Western Australian Naturalists Club

Encouraging the study and protection of the natural environment

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DRB Presents: Kelly Sheldrick (CCWA) speaking on the Bat Monitoring Program and the Christmas Island Pipistrelle

9 August, 7:00 pm-9:30 pm

DRB Presents: Kelly Sheldrick (CCWA) speaking on the Bat Monitoring Program and the Christmas Island Pipistrelle

Note: no RSVP required.

COVID19: Even though restrictions have eased, we will still encourage members and visitors to take precautions and please do not attend if unwell.


Kelly is an ecologist and the Citizen Science Program Manager at the Conservation Council of WA, Co-founder of the WA Bat Network and Vice President of the Australasian Bat Society.


Photos are of the Christmas island Pipistrelle (thanks to Lindy Lumsden for permission to use them).

Join us for a two-part talk on bats:

  1. How can citizen science help our West Aussie bats?

We have 42 species of bat in WA some which weigh as little as a few smarties and can eat over 1000 insects a night. These elusive mammals are vital to our ecosystems, however IUCN red list assessments, which are the most comprehensive assessment to determine the risk of a species going extinct, indicate vast knowledge gaps and that 55% of our WA bat species are either declining in population or the trend is unknown. We have a lot of ground to cover to address some of these knowledge gaps, but can we engage citizen scientists to help? Let’s explore those preliminary results from the bat monitoring pilot, where to go from here and what you can do to help our bats.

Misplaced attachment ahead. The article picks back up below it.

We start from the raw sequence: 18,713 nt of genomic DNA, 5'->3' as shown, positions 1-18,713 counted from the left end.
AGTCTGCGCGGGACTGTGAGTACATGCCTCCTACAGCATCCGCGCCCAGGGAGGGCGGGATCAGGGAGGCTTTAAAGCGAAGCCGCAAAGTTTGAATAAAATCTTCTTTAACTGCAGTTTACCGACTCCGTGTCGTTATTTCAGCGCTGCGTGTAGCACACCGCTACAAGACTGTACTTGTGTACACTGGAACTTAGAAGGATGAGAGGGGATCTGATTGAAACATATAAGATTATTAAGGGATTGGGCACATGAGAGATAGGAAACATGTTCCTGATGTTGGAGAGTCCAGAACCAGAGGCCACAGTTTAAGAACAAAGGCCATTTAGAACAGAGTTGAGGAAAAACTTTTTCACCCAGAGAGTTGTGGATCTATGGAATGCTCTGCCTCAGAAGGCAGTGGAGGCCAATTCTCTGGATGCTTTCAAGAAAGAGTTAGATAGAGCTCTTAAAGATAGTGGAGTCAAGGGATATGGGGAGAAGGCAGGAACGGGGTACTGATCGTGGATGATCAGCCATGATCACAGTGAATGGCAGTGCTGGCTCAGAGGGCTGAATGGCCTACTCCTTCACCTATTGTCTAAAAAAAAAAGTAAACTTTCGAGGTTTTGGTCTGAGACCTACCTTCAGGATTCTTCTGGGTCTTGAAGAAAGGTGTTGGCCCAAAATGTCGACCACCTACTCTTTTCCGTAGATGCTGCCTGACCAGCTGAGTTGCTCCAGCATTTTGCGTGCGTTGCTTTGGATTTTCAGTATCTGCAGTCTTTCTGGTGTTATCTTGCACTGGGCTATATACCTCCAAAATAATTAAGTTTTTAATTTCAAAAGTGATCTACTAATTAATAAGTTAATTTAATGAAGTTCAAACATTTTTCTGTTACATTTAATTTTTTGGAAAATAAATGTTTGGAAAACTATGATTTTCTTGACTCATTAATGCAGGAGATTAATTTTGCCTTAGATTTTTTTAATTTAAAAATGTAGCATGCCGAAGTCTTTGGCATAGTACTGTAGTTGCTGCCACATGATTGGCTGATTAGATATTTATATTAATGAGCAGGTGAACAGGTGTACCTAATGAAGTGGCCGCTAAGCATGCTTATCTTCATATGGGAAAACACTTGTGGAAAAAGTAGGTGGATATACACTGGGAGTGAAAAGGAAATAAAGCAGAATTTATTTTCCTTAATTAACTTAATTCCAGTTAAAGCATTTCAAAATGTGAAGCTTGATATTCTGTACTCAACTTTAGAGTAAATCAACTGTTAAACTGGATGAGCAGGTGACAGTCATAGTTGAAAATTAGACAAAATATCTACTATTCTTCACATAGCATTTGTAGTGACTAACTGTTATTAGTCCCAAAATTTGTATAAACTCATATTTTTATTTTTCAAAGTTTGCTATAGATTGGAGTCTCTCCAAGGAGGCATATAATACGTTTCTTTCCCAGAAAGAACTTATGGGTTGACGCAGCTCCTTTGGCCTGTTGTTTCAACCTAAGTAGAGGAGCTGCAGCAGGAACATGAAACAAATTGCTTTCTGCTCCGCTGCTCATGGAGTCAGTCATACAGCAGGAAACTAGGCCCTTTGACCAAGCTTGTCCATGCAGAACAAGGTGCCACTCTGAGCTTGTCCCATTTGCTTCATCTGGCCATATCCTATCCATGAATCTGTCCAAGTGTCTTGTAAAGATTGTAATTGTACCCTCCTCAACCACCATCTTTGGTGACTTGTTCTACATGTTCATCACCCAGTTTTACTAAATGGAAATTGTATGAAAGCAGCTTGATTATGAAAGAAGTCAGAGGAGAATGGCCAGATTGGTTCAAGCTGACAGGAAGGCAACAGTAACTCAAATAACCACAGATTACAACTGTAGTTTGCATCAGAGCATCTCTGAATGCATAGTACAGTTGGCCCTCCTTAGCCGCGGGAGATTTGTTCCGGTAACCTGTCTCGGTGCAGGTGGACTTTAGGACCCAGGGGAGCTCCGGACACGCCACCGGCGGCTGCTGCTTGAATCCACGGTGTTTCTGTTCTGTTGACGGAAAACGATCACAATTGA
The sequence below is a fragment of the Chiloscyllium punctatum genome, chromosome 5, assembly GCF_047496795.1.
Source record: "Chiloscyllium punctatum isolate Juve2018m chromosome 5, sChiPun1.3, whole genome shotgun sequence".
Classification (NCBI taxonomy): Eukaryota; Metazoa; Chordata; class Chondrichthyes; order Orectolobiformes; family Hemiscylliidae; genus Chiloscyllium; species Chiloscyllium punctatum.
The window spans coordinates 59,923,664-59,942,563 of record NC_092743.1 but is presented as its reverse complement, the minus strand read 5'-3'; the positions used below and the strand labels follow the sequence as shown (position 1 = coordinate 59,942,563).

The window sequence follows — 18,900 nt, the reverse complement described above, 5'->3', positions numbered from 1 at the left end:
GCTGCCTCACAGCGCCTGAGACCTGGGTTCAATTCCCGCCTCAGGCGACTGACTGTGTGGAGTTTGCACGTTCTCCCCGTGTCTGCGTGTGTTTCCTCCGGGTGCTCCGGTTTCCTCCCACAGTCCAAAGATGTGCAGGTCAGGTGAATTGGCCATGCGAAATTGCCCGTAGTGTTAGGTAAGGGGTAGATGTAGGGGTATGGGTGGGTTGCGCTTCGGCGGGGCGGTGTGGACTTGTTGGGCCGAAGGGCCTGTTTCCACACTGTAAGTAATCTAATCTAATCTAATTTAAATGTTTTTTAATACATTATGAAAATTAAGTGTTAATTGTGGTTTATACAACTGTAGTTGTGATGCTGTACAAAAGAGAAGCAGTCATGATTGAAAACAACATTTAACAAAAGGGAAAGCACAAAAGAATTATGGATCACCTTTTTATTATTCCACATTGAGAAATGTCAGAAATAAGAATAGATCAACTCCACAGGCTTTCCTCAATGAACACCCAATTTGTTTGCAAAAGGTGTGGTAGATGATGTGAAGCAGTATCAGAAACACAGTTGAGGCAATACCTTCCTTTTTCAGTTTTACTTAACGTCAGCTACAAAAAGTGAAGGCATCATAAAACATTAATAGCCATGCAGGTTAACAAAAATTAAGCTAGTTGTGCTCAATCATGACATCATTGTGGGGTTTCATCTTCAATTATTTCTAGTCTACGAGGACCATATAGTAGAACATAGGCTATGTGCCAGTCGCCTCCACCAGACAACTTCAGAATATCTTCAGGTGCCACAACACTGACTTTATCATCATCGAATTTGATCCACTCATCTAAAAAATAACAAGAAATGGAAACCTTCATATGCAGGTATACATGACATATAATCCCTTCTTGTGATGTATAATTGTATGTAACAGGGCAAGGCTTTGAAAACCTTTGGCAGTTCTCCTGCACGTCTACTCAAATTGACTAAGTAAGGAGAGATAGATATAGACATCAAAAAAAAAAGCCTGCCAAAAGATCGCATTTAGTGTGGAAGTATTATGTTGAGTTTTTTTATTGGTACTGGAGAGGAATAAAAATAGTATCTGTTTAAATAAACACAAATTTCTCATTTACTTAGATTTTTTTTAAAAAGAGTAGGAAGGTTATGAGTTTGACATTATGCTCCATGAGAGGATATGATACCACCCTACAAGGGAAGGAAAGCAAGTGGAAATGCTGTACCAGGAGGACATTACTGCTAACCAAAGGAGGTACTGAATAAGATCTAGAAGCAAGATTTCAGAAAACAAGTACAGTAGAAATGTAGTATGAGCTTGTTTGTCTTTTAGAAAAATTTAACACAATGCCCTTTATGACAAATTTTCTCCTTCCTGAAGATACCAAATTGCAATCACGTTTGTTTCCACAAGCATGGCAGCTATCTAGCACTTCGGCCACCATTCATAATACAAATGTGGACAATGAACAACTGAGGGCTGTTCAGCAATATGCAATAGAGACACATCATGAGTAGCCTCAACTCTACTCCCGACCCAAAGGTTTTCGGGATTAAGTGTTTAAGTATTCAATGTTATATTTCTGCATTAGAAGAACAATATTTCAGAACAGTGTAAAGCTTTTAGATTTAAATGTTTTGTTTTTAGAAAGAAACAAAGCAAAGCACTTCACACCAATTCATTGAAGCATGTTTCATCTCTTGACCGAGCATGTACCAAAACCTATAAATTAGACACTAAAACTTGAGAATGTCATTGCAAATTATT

2. Let’s remember the Christmas Island Pipistrelle

The 26th August 2024 marks the 15 years anniversary of the extinction of the Christmas Island pipistrelle; a small microbat endemic to the island, that in less than two decades went from wide spread and common to extinct. In honour of this little microbat, let’s briefly explore some of the causes that led to the extinction and whether we’ve learnt from this or are still making these mistakes.


The following link has information on the CCWA Bat Monitoring Program, with some information reproduced below.


Bat Monitoring Program

Why are we monitoring bats?
There is a lot of misinformation and misunderstanding about bats which has led to them being villainised and even persecuted. Undoubtedly this has had an impact on both the funding and research allocated to bats and, on the protection, and appreciation of bats and the role they play in the ecosystem.